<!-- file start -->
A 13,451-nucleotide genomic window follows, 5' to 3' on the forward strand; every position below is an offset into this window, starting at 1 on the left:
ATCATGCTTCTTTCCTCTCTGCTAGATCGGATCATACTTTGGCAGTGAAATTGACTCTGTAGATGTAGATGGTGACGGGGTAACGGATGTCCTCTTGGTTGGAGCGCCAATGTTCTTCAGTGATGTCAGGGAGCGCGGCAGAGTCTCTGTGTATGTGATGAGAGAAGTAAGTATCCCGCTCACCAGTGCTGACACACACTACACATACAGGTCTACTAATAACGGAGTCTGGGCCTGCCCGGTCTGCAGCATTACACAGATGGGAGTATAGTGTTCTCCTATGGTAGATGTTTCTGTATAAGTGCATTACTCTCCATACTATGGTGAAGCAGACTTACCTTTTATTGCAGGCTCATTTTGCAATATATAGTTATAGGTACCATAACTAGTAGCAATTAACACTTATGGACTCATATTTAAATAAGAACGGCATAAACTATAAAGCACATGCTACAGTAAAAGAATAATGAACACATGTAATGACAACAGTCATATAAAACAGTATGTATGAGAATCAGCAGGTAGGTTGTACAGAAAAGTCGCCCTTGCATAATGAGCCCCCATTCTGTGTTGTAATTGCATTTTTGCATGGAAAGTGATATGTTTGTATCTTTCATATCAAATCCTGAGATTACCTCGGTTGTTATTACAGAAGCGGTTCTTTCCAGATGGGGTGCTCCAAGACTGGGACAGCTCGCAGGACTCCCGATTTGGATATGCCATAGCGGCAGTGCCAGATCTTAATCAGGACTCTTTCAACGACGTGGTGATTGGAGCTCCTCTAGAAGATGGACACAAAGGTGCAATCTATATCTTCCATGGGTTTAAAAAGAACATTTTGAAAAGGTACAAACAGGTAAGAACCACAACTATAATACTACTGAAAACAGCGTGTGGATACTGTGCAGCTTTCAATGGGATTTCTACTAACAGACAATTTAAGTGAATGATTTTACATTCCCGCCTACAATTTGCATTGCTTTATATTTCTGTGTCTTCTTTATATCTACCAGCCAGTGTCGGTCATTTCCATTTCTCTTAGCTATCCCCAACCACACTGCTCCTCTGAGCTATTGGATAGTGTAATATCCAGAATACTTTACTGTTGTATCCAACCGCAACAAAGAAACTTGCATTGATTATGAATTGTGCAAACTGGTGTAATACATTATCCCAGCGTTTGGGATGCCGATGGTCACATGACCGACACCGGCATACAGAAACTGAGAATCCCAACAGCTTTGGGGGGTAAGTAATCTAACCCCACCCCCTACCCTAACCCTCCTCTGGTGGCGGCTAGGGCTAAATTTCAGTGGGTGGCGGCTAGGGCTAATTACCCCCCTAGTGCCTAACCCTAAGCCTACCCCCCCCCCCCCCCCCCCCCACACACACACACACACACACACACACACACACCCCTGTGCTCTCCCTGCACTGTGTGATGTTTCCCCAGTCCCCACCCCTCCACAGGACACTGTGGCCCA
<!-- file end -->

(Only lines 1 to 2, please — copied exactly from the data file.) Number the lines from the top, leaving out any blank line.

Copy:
A 13,451-nucleotide genomic window follows, 5' to 3' on the forward strand; every position below is an offset into this window, starting at 1 on the left:
ATCATGCTTCTTTCCTCTCTGCTAGATCGGATCATACTTTGGCAGTGAAATTGACTCTGTAGATGTAGATGGTGACGGGGTAACGGATGTCCTCTTGGTTGGAGCGCCAATGTTCTTCAGTGATGTCAGGGAGCGCGGCAGAGTCTCTGTGTATGTGATGAGAGAAGTAAGTATCCCGCTCACCAGTGCTGACACACACTACACATACAGGTCTACTAATAACGGAGTCTGGGCCTGCCCGGTCTGCAGCATTACACAGATGGGAGTATAGTGTTCTCCTATGGTAGATGTTTCTGTATAAGTGCATTACTCTCCATACTATGGTGAAGCAGACTTACCTTTTATTGCAGGCTCATTTTGCAATATATAGTTATAGGTACCATAACTAGTAGCAATTAACACTTATGGACTCATATTTAAATAAGAACGGCATAAACTATAAAGCACATGCTACAGTAAAAGAATAATGAACACATGTAATGACAACAGTCATATAAAACAGTATGTATGAGAATCAGCAGGTAGGTTGTACAGAAAAGTCGCCCTTGCATAATGAGCCCCCATTCTGTGTTGTAATTGCATTTTTGCATGGAAAGTGATATGTTTGTATCTTTCATATCAAATCCTGAGATTACCTCGGTTGTTATTACAGAAGCGGTTCTTTCCAGATGGGGTGCTCCAAGACTGGGACAGCTCGCAGGACTCCCGATTTGGATATGCCATAGCGGCAGTGCCAGATCTTAATCAGGACTCTTTCAACGACGTGGTGATTGGAGCTCCTCTAGAAGATGGACACAAAGGTGCAATCTATATCTTCCATGGGTTTAAAAAGAACATTTTGAAAAGGTACAAACAGGTAAGAACCACAACTATAATACTACTGAAAACAGCGTGTGGATACTGTGCAGCTTTCAATGGGATTTCTACTAACAGACAATTTAAGTGAATGATTTTACATTCCCGCCTACAATTTGCATTGCTTTATATTTCTGTGTCTTCTTTATATCTACCAGCCAGTGTCGGTCATTTCCATTTCTCTTAGCTATCCCCAACCACACTGCTCCTCTGAGCTATTGGATAGTGTAATATCCAGAATACTTTACTGTTGTATCCAACCGCAACAAAGAAACTTGCATTGATTATGAATTGTGCAAACTGGTGTAATACATTATCCCAGCGTTTGGGATGCCGATGGTCACATGACCGACACCGGCATACAGAAACTGAGAATCCCAACAGCTTTGGGGGGTAAGTAATCTAACCCCACCCCCTACCCTAACCCTCCTCTGGTGGCGGCTAGGGCTAAATTTCAGTGGGTGGCGGCTAGGGCTAATTACCCCCCTAGTGCCTAACCCTAAGCCTACCCCCCCCCCCCCCCCCCCCCACACACACACACACACACACACACACACACACCCCTGTGCTCTCCCTGCACTGTGTGATGTTTCCCCAGTCCCCACCCCTCCACAGGACACTGTGGCCCA